Retinoids are vitamin A derivatives that function by inhibiting the enzyme tyrosinase . Tretinoin (a retinoid) is used to lighten the skin. Retinoids help in skin cell turnover and disperse the remaining melanin granules evenly on the skin.
The new cells produced are fresh and tender and require sunblock. So always use a broad spectrum sunscreen when using retinoids.
People have been using kitchen ingredients to reduce melanin in the skin, but they do not have scientific evidence. However, they are benefiting people by lightening their skin.
Potato contains an enzyme called catecholase that decreases melanin levels in the skin. Potato is an excellent antioxidant helping the skin from oxidative stress.
Lemon contains alpha hydroxy acid that exfoliates the top layer of the skin that contains melanin. Lemon is a natural bleaching agent.
Tomato has many benefits for skin. One of them being its ability to inhibit the enzyme tyrosinase that helps in melanin synthesis. It has anti-inflammatory and anti-aging properties too.
3. What Causes Increased Melanin Production?
UV-A rays from the sunlight penetrate into the lower layers of the epidermis and trigger the melanocytes to produce more melanin. Melanin is produced as a defence mechanism.
Sunlight is the major cause of increased melanin production. Other factors include hormonal imbalances, aging and inflammation processes.
4. Can I Increase Melanin?
If you want to consider the fact that melanin can decrease the risk of skin cancer and protect you from UV rays, here are some ways to increase melanin in your skin:
How To Increase Melanin In Skin Permanently By Eating
There are no scientific studies that show how to increase melanin. But certain nutrients spike melanin levels in the skin:
Antioxidants protect you from oxidative damage. The free radicals in your body are always looking for an extra electron and can chemically burn the cells during this process. Antioxidants have a free electron to donate, thereby stabilizing the wild free radicals.
Foods containing antioxidants include fish, grapes, berries, greens, green tea, beans, dark chocolate, beetroot, sweet potatoes, red cabbage etc.
B. Vitamin A
Since Vitamin A is also a powerful antioxidant, it is linked with increased melanin production. Vitamin A is a fat soluble vitamin found in the body.
Vitamin A can be obtained from food sources like green leafy vegetables, carrots, mangoes, peas, sweet potatoes, cod liver oil, salmon, tuna, butter, broccoli, lettuce, red bell peppers, cheese etc.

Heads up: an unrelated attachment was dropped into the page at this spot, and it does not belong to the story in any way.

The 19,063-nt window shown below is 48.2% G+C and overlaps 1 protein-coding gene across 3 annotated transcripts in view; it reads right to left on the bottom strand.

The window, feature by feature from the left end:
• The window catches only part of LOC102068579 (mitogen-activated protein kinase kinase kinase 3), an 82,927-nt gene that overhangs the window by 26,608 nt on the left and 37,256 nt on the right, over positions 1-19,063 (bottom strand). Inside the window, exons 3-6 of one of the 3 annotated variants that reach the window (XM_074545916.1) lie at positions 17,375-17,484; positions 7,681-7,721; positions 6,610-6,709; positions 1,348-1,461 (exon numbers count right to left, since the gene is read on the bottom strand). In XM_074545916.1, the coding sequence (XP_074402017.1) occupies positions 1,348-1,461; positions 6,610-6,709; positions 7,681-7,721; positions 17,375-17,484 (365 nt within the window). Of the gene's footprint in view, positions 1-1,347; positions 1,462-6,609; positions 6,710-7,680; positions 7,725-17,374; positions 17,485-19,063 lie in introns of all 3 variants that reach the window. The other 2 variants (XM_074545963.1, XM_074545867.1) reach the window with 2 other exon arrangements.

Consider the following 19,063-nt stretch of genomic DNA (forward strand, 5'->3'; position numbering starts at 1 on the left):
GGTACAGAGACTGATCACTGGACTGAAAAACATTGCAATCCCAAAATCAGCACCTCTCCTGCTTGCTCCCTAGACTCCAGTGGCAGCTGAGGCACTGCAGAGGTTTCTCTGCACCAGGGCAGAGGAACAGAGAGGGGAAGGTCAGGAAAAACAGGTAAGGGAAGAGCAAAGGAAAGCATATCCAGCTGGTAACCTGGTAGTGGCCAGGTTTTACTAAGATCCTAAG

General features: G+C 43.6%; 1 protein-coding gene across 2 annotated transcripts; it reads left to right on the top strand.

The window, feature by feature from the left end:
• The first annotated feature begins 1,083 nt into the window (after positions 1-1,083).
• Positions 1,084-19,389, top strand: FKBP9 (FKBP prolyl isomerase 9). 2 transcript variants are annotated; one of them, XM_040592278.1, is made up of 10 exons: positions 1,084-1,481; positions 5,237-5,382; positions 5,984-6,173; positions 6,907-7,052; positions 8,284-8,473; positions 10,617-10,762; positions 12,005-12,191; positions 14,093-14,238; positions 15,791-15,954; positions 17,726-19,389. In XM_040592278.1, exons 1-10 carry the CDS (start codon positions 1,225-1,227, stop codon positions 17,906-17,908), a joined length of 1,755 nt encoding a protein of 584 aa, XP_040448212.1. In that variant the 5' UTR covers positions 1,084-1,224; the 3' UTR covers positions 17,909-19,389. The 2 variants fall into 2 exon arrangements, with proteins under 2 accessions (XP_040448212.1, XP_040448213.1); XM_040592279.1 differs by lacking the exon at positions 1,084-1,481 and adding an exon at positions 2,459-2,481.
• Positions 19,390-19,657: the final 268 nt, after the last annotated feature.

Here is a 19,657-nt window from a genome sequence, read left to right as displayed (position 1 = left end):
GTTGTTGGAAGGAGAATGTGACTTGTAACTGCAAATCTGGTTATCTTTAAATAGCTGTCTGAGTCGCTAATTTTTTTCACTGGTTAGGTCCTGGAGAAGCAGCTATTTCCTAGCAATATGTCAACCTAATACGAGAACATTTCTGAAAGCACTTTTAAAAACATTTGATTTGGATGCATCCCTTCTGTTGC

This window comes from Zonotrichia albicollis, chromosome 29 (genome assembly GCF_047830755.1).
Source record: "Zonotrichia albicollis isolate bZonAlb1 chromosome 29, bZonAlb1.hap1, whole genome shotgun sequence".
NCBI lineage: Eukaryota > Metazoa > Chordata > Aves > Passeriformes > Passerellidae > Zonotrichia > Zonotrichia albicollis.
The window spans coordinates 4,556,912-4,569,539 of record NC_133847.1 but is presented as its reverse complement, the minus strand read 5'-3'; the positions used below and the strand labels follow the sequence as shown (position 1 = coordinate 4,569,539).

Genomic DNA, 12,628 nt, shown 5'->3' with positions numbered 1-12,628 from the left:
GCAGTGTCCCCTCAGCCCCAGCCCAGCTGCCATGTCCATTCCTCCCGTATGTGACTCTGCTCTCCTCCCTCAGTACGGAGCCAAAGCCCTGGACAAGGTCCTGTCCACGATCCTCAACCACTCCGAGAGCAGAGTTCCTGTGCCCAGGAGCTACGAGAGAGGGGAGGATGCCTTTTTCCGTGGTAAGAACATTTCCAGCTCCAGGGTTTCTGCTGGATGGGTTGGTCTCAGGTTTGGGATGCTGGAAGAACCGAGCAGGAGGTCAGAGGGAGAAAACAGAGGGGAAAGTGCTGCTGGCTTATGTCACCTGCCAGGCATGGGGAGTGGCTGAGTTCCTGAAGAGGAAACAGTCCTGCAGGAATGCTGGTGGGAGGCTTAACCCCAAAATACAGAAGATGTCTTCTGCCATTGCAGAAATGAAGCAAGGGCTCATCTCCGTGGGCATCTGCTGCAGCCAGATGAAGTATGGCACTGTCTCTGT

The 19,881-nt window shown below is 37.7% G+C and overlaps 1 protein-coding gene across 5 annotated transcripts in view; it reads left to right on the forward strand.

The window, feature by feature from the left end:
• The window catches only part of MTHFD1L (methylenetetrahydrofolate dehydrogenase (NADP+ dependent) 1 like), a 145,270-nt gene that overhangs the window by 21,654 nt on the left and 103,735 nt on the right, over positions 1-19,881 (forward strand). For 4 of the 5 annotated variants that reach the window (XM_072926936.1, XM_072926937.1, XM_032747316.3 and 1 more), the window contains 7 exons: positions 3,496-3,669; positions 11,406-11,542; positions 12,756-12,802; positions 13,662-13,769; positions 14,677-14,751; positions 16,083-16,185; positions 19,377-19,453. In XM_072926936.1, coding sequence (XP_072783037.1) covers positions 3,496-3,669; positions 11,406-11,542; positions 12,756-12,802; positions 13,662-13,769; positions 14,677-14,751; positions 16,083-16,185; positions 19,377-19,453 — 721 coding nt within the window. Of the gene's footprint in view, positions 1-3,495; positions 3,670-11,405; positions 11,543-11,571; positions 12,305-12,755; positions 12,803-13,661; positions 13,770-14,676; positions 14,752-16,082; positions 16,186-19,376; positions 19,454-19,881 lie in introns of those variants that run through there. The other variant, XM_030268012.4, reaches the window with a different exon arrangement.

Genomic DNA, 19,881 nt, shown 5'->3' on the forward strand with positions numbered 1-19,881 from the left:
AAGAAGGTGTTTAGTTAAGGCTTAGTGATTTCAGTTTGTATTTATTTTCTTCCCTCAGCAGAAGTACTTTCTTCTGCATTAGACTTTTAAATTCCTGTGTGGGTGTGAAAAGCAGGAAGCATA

C. Vitamin C
Vitamin C, another antioxidant, is not proven to be beneficial for melanin production but may increase the levels of melanin.
Vitamin C is present in foods like plums, cherries, guavas, broccoli, sprouts, lemon, papaya, strawberries, orange, etc.
D. Vitamin E
You might have heard of vitamin E enriched skin care products a ton of times now. Vitamin E when applied topically soothes the skin.
Oral vitamin E is believed to increase the amount of melanin. Almonds, hazelnuts, peanuts, avocado, mango and lobster are all rich sources of vitamin E.
5. Does More Melanin Mean Darker Skin?
Based on melanin levels in the skin, skin complexions are broadly classified as light, medium and dark. Higher the melanin pigment, darker the skin.
6. What Happens When You Have Too Much Or Too Little Melanin?
Too little melanin can lead to a condition called albinism. People with albinism have pale skin and white hair. On the other hand, melanin deficiency can indicate hyperpigmentation.
7. Can Melanin Cause Skin Cancer?
UV radiation produces reactive oxygen that energises an electron in melanin. This energy can cause breaks in the DNA strands and can lead to carcinogenic mutations.
Researchers stressed on the role of melanin in skin cancer after exposing human melanocyte cells to UV lamp. They exposed mouse melanocytes and human melanocyte cells to UV lamps. They found DNA damage in both but continued damage in human melanocyte cells (containing melanin) even after hours of exposure to UV light. This brought them to a conclusion that melanin can cause skin cancer .
All the above methods are worth a try to increase or decrease melanin. But make sure you consult your dermatologist before starting any treatments or diet. Let us know what worked for you.